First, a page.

Thursday, October 22, 2015

Blind Ultramontane

Probably ought to read more than write. Can turn to interesting blogs, nonfiction, or novels to break up monotony of dogmatic how-to’s and textbooks. Reading lets you passively absorb information you might eventually use effectively or profitably. Many books merely pick a topic and vegetatively quote others who commented on it. Blogs might offer a sentence or two but principally exist as click-bait for advertising pennies or cookie downloads with trojan horses. Real content serves both community and self, but wastes author’s effort and time when editors or readers don’t reciprocate. The social convention of authors providing information of value with societies caring for their welfare, as if horticultural specimens, seems to have fallen by the wayside.

People appreciate ancient evangelists and prophets because they codified religions, expected nothing, and got martyred for their trouble. Authors today expect the same credibility for living dangerously and spewing contrary filth. Monarchists and ultramontanes condemn separation of church and state and rather confer absolute power to a king or pope. They are blinded by their chance to control and dominate through the power of words. Uniformity of belief or practice leads directly to fascism. Diversity of opinion, while apparently wasteful, does create markets, expand economy, explore alternatives, honor all sides, and offer hope. Diversity is mankind’s survival mechanism. Why theocracies fail is that some neighboring ruler devoted to another inflexible religion routinely disagrees and wars commence. The bitterest fights are fought over flavors of the same (Christian Catholics kill Christian Protestants; Moslem Shia kill Moslem Sunnis). Constitutional democracies don’t run well, but at least give citizens who vote a small say in life threatening policies and historically last longer than any other form of government.

Readers seek Top 10 lists as ways to hack through dense detail, mental machetes in a jungle of falsehood. Just as in this metaphor, each such complied list foists unfounded opinions, further confuses issues, skips relevant input, and surrounds obvious facts with phony hype, what greedy conservatives rely upon when duping masses into sacrificing themselves. For once, however, Labann will relent, toss readers a bone, undertake unbiased cycling tips, and won’t further bitch about it.

10. Before each ride, check tires for integrity (no cuts or imbeds) and pressure. If you must fill rear, also top off front. Otherwise, skip front to save time and valve wear.


9. Store cleats, glasses, gloves, helmet and pump in same spot, ready for next ride, but not where subject to bugs, bumps, damp, direct sun, and falls. Try a mesh bag hung on bike or open shelf unit.


8. Carry cash, cell phone, credit card(s), keys, and small tools in a ziplock baggie; keeps them collected and dry.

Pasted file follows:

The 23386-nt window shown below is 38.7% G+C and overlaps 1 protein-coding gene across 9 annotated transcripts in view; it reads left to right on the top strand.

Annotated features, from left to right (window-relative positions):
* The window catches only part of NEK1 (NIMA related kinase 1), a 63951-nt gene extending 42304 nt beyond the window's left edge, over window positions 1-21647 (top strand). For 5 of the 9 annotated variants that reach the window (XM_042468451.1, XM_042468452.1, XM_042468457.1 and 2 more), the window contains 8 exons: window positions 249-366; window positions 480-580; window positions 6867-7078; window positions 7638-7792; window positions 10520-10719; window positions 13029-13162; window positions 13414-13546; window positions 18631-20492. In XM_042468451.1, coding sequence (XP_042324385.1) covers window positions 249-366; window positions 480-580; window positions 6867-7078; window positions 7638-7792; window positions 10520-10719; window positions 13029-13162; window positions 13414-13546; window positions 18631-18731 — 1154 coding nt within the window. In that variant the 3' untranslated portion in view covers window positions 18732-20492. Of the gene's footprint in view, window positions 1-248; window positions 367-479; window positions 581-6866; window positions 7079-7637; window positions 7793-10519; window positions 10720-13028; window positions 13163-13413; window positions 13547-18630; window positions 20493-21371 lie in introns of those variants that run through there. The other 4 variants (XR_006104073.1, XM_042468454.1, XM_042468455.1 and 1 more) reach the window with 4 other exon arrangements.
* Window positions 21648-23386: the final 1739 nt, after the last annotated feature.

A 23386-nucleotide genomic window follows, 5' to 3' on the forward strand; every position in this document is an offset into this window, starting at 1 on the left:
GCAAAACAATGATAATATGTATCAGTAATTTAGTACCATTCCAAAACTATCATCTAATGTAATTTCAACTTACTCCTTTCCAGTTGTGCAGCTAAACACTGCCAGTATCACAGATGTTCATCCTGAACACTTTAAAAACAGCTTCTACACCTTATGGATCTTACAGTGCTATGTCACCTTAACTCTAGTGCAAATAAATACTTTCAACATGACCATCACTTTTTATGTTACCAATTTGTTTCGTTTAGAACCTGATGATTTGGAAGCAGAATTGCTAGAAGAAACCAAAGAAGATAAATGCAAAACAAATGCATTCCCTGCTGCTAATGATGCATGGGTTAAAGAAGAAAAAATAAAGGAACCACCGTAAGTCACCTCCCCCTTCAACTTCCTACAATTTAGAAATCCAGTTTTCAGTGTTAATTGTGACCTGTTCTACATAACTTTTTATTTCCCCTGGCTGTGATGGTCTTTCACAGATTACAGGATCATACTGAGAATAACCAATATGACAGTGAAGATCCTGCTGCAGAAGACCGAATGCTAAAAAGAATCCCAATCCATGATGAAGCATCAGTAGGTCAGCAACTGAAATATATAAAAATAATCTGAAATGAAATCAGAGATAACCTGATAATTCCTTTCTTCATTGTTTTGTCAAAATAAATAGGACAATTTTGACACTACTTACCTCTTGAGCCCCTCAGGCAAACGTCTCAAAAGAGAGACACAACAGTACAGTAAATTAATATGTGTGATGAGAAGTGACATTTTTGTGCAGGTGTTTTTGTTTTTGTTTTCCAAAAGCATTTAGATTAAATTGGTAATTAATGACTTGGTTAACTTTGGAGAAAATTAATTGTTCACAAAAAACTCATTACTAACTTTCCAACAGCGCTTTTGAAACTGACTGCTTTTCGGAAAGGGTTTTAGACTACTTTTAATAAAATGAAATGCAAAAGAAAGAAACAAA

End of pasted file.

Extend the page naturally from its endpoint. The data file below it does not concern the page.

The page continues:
7. Pay the extra fee (if any) to make sure your new bike exactly fits you; use your regular apparel, cleats and saddle during fitting, which should include handlebar adjustment, laser leg alignment, and saddle positioning. Expect small tweaks thereafter to perfect.

6. Wash bike often with soap and water; use an old toothbrush for tight areas, like chain links and derailleur cogs. Especially clean brake pads and wheel rims. Wipe dry while inspecting frame for cracks and noting damage. Once fully dry, again lubricate chain.

5. Now ride with knees in to spare later pain; flailing is only okay to get balance right after mounting. Cleated pedals help guide legs into efficient positions over long distances.

4. Change hand positions on bars frequently; grab brake hoods to rest wrists, drops to get low into wind.

3. Wear a helmet. Doesn’t make you invincible, but does provide cheap insurance against concussions and skull fractures. Wear padded gloves for safety, spandex shorts and wicking jerseys for comfort, or whatever you want that won’t later deter enthusiasm.

2. Stick to white line at road’s edge; weaving in and out of shoulder confuses motorists and obstructs visibility for both them and you. Tuck in on curves where clipping might occur.

1. Hour for hour, bicycling is more fun than working. Bike commuting avoids driving stress, jettisons your burdens, and restores mood so family won’t suffer, as long as you don’t obsess over it.

These are not 10 commandments, just suggestions shared from 10,000 hours in the saddle. You are entitled to compile your own list, dispute, or ignore, because, when you embrace a bicycle as transportation, “This machine kills fascists,” figuratively speaking.

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